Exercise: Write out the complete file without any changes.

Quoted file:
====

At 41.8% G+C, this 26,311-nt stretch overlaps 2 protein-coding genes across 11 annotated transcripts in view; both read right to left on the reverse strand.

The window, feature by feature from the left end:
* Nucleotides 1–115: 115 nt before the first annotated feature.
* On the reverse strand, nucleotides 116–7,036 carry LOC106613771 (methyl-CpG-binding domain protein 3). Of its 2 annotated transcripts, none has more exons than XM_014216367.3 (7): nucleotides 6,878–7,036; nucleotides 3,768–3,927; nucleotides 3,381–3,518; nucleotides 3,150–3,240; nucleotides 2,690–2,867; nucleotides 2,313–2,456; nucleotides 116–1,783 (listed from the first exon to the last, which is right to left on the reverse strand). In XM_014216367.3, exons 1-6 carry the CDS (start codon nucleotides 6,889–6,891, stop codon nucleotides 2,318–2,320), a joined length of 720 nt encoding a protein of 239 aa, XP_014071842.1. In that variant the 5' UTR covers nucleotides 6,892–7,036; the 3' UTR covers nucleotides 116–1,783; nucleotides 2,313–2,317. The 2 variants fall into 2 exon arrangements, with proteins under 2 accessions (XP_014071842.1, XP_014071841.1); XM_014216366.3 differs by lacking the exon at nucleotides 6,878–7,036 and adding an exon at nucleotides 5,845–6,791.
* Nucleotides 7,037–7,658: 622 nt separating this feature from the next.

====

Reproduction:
At 41.8% G+C, this 26,311-nt stretch overlaps 2 protein-coding genes across 11 annotated transcripts in view; both read right to left on the reverse strand.

The window, feature by feature from the left end:
* Nucleotides 1–115: 115 nt before the first annotated feature.
* On the reverse strand, nucleotides 116–7,036 carry LOC106613771 (methyl-CpG-binding domain protein 3). Of its 2 annotated transcripts, none has more exons than XM_014216367.3 (7): nucleotides 6,878–7,036; nucleotides 3,768–3,927; nucleotides 3,381–3,518; nucleotides 3,150–3,240; nucleotides 2,690–2,867; nucleotides 2,313–2,456; nucleotides 116–1,783 (listed from the first exon to the last, which is right to left on the reverse strand). In XM_014216367.3, exons 1-6 carry the CDS (start codon nucleotides 6,889–6,891, stop codon nucleotides 2,318–2,320), a joined length of 720 nt encoding a protein of 239 aa, XP_014071842.1. In that variant the 5' UTR covers nucleotides 6,892–7,036; the 3' UTR covers nucleotides 116–1,783; nucleotides 2,313–2,317. The 2 variants fall into 2 exon arrangements, with proteins under 2 accessions (XP_014071842.1, XP_014071841.1); XM_014216366.3 differs by lacking the exon at nucleotides 6,878–7,036 and adding an exon at nucleotides 5,845–6,791.
* Nucleotides 7,037–7,658: 622 nt separating this feature from the next.